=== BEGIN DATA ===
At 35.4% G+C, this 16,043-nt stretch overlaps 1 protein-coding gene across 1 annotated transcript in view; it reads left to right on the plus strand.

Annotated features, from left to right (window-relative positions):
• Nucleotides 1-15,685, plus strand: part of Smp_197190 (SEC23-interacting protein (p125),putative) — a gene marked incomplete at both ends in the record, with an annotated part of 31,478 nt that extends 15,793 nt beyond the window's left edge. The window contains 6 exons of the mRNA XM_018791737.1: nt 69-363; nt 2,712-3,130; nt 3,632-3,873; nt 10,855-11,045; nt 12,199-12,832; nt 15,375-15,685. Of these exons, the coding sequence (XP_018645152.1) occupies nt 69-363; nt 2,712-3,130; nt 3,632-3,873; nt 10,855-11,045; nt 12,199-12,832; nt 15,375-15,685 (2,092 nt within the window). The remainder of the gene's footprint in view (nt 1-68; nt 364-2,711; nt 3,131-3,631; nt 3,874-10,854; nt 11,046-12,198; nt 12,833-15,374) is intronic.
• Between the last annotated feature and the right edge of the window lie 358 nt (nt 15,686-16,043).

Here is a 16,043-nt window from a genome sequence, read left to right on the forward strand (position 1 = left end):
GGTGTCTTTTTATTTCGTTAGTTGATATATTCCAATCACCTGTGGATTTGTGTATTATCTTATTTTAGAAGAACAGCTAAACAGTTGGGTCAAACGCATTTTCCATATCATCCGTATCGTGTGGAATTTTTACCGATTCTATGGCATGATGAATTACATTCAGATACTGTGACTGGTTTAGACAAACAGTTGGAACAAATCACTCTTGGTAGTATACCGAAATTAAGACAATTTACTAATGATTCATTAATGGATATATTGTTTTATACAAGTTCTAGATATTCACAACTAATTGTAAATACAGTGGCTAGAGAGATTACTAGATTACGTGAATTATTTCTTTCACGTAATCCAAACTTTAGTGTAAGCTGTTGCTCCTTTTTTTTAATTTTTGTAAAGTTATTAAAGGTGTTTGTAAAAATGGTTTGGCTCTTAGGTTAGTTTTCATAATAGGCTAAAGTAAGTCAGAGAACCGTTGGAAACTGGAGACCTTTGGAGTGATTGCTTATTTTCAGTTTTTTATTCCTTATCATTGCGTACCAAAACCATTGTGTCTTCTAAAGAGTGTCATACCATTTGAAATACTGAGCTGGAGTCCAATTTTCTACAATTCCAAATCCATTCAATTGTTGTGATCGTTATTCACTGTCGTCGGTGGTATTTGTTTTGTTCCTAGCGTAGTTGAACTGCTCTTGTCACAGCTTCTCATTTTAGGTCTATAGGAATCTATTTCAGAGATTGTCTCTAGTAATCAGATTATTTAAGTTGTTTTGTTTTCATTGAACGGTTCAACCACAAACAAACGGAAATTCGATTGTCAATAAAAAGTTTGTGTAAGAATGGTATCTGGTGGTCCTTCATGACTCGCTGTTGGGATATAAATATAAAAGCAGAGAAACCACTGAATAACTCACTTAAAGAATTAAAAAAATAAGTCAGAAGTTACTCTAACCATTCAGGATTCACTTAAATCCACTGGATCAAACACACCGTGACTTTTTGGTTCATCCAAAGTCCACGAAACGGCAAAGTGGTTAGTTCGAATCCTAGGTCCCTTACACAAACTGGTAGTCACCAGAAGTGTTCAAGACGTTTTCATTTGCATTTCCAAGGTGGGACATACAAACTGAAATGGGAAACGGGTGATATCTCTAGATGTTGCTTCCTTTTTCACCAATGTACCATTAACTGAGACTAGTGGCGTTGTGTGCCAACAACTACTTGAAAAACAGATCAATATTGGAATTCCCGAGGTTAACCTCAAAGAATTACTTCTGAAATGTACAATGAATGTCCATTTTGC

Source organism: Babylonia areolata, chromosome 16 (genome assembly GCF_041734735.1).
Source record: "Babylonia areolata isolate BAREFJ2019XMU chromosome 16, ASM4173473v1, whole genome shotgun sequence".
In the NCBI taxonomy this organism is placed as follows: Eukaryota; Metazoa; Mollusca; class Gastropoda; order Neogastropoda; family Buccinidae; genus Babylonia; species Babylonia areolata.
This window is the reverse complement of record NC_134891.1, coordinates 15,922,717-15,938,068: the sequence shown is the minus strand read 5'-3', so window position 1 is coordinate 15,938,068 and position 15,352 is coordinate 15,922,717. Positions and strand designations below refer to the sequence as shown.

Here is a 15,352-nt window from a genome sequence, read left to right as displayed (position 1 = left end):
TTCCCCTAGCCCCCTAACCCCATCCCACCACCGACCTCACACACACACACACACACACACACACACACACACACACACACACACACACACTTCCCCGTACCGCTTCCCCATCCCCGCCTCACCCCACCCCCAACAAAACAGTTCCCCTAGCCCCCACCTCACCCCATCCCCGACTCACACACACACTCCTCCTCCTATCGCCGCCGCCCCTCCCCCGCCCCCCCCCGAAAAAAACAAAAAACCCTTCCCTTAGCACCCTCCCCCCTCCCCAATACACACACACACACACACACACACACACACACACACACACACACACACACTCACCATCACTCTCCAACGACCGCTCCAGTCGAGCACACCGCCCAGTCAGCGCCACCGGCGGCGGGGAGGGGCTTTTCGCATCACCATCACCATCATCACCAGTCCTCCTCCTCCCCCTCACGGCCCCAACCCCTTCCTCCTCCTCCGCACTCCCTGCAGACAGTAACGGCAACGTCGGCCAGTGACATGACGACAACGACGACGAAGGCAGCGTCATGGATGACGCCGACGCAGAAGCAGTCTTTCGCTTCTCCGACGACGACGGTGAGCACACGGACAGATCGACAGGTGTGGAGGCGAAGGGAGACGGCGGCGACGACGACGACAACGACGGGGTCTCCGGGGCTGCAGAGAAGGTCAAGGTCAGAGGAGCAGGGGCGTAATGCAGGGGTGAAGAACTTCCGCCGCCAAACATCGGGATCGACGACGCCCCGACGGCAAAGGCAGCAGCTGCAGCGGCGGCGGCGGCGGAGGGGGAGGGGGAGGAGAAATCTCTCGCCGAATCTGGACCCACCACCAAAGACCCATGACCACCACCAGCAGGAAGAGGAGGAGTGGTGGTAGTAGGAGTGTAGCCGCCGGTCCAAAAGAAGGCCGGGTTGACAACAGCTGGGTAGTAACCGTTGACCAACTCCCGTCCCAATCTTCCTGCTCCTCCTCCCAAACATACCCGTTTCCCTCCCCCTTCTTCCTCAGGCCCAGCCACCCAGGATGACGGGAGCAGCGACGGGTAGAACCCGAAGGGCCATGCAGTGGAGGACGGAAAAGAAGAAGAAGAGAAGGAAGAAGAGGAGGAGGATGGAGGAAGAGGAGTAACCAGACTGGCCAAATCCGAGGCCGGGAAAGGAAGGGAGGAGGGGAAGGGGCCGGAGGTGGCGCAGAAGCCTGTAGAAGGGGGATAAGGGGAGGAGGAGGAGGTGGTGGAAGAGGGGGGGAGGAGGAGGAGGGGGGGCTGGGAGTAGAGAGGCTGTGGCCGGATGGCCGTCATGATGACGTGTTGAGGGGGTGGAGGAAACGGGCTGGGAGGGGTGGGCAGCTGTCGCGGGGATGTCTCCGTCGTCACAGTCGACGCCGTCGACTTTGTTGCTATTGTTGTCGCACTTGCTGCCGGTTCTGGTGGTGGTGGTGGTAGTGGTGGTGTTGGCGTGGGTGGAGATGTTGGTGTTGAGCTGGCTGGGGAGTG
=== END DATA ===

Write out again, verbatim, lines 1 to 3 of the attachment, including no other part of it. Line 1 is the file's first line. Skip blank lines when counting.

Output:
At 35.4% G+C, this 16,043-nt stretch overlaps 1 protein-coding gene across 1 annotated transcript in view; it reads left to right on the plus strand.

Annotated features, from left to right (window-relative positions):
• Nucleotides 1-15,685, plus strand: part of Smp_197190 (SEC23-interacting protein (p125),putative) — a gene marked incomplete at both ends in the record, with an annotated part of 31,478 nt that extends 15,793 nt beyond the window's left edge. The window contains 6 exons of the mRNA XM_018791737.1: nt 69-363; nt 2,712-3,130; nt 3,632-3,873; nt 10,855-11,045; nt 12,199-12,832; nt 15,375-15,685. Of these exons, the coding sequence (XP_018645152.1) occupies nt 69-363; nt 2,712-3,130; nt 3,632-3,873; nt 10,855-11,045; nt 12,199-12,832; nt 15,375-15,685 (2,092 nt within the window). The remainder of the gene's footprint in view (nt 1-68; nt 364-2,711; nt 3,131-3,631; nt 3,874-10,854; nt 11,046-12,198; nt 12,833-15,374) is intronic.